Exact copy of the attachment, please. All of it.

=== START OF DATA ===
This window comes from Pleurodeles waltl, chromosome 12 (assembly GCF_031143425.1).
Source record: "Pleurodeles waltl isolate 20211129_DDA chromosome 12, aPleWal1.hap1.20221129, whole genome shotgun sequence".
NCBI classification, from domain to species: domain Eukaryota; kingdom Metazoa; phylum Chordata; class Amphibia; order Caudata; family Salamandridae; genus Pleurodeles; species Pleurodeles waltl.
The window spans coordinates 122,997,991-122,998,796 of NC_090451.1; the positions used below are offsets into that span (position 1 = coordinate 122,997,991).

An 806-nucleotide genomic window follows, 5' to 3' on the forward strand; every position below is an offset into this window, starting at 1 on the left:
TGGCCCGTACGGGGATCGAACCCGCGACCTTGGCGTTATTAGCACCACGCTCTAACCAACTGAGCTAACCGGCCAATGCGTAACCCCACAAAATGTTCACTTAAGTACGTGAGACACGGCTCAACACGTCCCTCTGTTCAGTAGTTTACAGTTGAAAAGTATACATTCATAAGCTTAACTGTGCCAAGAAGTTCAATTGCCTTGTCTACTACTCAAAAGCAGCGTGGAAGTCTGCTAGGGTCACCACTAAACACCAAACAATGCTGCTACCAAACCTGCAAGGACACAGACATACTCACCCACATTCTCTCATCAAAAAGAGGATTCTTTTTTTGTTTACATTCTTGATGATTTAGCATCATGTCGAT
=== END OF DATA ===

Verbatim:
This window comes from Pleurodeles waltl, chromosome 12 (assembly GCF_031143425.1).
Source record: "Pleurodeles waltl isolate 20211129_DDA chromosome 12, aPleWal1.hap1.20221129, whole genome shotgun sequence".
NCBI classification, from domain to species: domain Eukaryota; kingdom Metazoa; phylum Chordata; class Amphibia; order Caudata; family Salamandridae; genus Pleurodeles; species Pleurodeles waltl.
The window spans coordinates 122,997,991-122,998,796 of NC_090451.1; the positions used below are offsets into that span (position 1 = coordinate 122,997,991).

An 806-nucleotide genomic window follows, 5' to 3' on the forward strand; every position below is an offset into this window, starting at 1 on the left:
TGGCCCGTACGGGGATCGAACCCGCGACCTTGGCGTTATTAGCACCACGCTCTAACCAACTGAGCTAACCGGCCAATGCGTAACCCCACAAAATGTTCACTTAAGTACGTGAGACACGGCTCAACACGTCCCTCTGTTCAGTAGTTTACAGTTGAAAAGTATACATTCATAAGCTTAACTGTGCCAAGAAGTTCAATTGCCTTGTCTACTACTCAAAAGCAGCGTGGAAGTCTGCTAGGGTCACCACTAAACACCAAACAATGCTGCTACCAAACCTGCAAGGACACAGACATACTCACCCACATTCTCTCATCAAAAAGAGGATTCTTTTTTTGTTTACATTCTTGATGATTTAGCATCATGTCGAT